Alfie Kohn is the author of many books on education and human behavior, including “The Myth of the Spoiled Child.”
Some years ago, a group of teachers from Florida traveled to what was then the U.S.S.R. to exchange ideas with their Russian-speaking counterparts. What the Soviet teachers most wanted from their guests, I heard afterward, was guidance on setting up democratic schools. They assumed that a country like ours, where the idea of democracy is constantly invoked, surely must involve children in meaningful decision-making from their earliest years.
The irony is painful. As numerous empirical investigations have confirmed, students from kindergarten to college are rarely permitted to shape their own education. Indeed, most American schools employ an assortment of rewards and punishments to make sure children do exactly what they’re told.
That story came to mind recently when I saw that a federal lawsuit had been filed charging the state of Rhode Island with failing to provide students “a meaningful opportunity to obtain an education adequate to prepare them to be capable citizens.” But what, exactly, is meant by that last phrase?
Joel Westheimer, a professor at the University of Ottawa who has written extensively on civics education, observes that the term “good citizenship” is typically employed to mean nothing more than “listening to authority figures, dressing neatly, being nice to neighbors, and helping out at a soup kitchen.”
What it should mean — what ought to define a democratic society’s approach to education — has more to do with asking difficult questions, organizing for collective action, insisting that people be able to participate in making decisions about matters that affect them, and confronting the systemic roots of problems.
Westheimer proposes a thought experiment: You have been magically transported to a classroom somewhere in the world without knowing where you are. Can you tell from the teaching whether you are in a democratic or totalitarian nation? If not, schooling in that country doesn’t really prepare students for democracy.
Civics education probably should include some basic knowledge about history and government. It is appalling, for example, that a majority of Americans believe that the Constitution established the United States as a Christian nation. And let’s teach students about the gap between rhetoric and reality where politics is concerned, rather than promoting mindless boosterism. For example, we might share research showing that economic elites actually wield much more influence on policy than do ordinary citizens.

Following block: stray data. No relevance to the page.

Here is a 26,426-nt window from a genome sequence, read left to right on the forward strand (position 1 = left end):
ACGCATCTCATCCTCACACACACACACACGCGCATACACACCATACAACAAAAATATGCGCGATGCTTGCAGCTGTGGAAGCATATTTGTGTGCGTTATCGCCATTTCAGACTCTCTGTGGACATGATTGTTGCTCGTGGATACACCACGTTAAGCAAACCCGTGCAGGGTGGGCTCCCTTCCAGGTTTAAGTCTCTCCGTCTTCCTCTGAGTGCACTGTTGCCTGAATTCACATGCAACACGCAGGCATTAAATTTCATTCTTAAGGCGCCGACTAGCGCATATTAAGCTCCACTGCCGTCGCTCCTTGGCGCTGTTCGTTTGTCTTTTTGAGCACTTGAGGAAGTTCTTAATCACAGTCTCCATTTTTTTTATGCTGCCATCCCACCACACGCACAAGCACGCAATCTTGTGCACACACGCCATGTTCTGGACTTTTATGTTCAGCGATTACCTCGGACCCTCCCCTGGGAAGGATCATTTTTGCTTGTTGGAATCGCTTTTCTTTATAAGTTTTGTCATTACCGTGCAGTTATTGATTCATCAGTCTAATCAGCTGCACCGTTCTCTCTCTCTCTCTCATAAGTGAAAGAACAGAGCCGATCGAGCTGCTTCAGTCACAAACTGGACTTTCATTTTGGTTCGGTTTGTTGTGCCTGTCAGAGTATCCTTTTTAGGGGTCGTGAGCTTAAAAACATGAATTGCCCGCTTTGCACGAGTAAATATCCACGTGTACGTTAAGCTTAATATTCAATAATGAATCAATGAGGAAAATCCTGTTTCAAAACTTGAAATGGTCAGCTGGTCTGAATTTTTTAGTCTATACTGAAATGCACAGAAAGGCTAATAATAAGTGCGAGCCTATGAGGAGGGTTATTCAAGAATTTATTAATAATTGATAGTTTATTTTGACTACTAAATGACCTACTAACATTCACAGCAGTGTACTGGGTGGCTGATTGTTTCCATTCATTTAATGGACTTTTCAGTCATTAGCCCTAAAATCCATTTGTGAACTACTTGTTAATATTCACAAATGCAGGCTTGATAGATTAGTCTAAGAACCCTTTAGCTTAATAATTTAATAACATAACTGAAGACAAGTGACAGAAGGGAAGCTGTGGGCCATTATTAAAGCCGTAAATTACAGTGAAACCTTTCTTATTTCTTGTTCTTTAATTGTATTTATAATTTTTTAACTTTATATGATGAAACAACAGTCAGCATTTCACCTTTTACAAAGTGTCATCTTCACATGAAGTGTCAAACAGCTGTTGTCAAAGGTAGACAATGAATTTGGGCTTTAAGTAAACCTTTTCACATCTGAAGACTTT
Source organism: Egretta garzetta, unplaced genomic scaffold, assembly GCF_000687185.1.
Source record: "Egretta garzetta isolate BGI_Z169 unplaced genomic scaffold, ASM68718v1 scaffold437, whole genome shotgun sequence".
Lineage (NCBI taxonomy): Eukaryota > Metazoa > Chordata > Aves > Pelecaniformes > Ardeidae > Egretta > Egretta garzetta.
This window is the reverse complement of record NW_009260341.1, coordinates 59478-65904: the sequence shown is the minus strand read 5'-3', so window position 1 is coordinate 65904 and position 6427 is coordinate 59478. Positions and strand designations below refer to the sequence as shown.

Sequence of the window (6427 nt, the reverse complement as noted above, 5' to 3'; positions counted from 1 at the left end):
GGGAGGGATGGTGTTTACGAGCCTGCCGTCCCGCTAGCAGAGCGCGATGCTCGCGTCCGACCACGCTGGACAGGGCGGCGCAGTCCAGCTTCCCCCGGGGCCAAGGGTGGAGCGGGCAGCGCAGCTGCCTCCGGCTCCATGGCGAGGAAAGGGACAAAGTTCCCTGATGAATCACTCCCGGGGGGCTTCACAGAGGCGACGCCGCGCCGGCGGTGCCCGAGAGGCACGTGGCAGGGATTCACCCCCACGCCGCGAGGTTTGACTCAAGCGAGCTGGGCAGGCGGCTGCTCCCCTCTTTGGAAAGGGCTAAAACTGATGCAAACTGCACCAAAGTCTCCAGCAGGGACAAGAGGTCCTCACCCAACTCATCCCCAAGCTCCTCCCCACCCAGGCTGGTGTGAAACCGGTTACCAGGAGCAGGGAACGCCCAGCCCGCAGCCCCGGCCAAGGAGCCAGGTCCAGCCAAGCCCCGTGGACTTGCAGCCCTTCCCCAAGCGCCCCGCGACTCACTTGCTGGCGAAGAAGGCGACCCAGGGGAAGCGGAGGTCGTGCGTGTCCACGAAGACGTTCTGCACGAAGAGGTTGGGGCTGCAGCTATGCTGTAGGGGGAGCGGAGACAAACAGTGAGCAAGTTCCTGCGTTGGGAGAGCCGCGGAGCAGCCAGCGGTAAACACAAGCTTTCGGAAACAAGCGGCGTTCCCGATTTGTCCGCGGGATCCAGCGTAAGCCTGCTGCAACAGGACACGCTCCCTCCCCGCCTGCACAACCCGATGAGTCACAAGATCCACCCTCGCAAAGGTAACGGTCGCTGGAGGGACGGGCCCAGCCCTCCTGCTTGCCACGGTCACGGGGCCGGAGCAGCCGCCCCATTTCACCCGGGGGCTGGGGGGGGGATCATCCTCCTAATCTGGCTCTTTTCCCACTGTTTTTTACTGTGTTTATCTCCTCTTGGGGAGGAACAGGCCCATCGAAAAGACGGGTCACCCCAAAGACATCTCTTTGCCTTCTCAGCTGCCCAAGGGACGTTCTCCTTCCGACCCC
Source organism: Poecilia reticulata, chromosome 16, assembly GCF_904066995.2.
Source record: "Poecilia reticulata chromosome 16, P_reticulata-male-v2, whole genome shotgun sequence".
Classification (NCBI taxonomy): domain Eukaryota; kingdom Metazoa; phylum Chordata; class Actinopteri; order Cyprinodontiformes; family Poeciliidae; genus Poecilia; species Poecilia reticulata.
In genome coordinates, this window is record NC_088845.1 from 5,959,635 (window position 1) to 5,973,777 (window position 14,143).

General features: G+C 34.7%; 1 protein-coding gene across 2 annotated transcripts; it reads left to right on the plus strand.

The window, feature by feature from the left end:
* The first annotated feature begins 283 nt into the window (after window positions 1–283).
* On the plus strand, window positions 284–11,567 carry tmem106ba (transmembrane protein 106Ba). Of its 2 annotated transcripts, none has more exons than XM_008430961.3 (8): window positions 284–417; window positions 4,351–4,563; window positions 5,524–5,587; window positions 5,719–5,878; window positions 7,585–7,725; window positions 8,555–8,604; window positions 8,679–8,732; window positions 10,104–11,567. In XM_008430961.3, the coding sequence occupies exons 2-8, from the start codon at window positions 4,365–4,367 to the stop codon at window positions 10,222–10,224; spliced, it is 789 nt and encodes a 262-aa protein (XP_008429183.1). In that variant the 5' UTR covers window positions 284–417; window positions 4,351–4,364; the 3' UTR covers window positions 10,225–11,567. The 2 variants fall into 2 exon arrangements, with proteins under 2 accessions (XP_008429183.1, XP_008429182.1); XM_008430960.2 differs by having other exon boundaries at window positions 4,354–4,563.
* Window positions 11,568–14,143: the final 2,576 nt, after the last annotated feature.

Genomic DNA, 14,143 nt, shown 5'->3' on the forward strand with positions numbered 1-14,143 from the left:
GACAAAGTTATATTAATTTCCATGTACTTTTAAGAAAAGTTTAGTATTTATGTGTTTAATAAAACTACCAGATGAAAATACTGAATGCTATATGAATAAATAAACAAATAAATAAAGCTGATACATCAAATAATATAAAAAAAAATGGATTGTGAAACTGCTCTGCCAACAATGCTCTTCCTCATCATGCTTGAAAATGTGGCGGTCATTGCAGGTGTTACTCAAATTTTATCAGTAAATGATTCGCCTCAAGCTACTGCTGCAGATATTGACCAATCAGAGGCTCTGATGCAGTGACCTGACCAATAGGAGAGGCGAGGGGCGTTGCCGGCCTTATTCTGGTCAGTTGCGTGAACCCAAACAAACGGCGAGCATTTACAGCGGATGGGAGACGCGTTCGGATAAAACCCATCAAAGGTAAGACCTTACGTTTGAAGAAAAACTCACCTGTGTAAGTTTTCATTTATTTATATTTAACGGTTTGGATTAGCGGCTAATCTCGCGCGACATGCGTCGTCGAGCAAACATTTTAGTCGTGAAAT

But what defines democratic citizens isn’t what they know, it’s what they’re inclined to do. Civics education shouldn’t reflect the “bunch o’ facts” approach that, sadly, still predominates in other subject areas, with students treated as empty vessels to be filled with knowledge and tested on what they’re told — such as being made to memorize facts about magnetism or mitosis rather than developing the capability to think like scientists by actually designing experiments.
Factual knowledge may or may not be necessary for meaningful citizenship, but it certainly isn’t sufficient. Ultimately, the way children learn to make good decisions is by making decisions, not by following directions.
I’ve visited scores of classrooms throughout North America. Those that have the effect of teaching democracy — while simultaneously fostering moral growth and excitement about learning — do so by basing the curriculum on projects the students themselves design (in small groups) to answer their own questions. That means the course of study for a given age level won’t be the same in two adjacent classrooms, just as it will vary from one year to the next. Top-down, one-size-fits-all education standards make it much harder to engage in such exemplary instruction.
Real civics education also consists of convening regular class meetings so students can discuss what kind of classroom they want to have and how to make that happen — rather than being handed a list of rules (with penalties for disobedience) — as well as what they’re curious about. Students should participate in deciding what to read next, how to decorate the bulletin boards and arrange the furniture, how to solve conflicts and act as a community to ensure that no one feels excluded or unsafe. And if they disagree about something, they ought to learn how to forge a compromise or reach consensus rather than just taking a vote and letting the majority win. Voting, as the late political theorist Benjamin R. Barber remarked, is “perhaps the least important act in a real democracy.”
But this kind of civics education, like the democratic goals that animate it, is subversive. By contrast, the traditional approach, in which students are made to memorize the authors of the Federalist Papers or details about the electoral college, is popular across the political spectrum because it’s safe. We’re left to wonder: Would most politicians and corporate executives who decry civic ignorance really want a populace of committed democratic activists?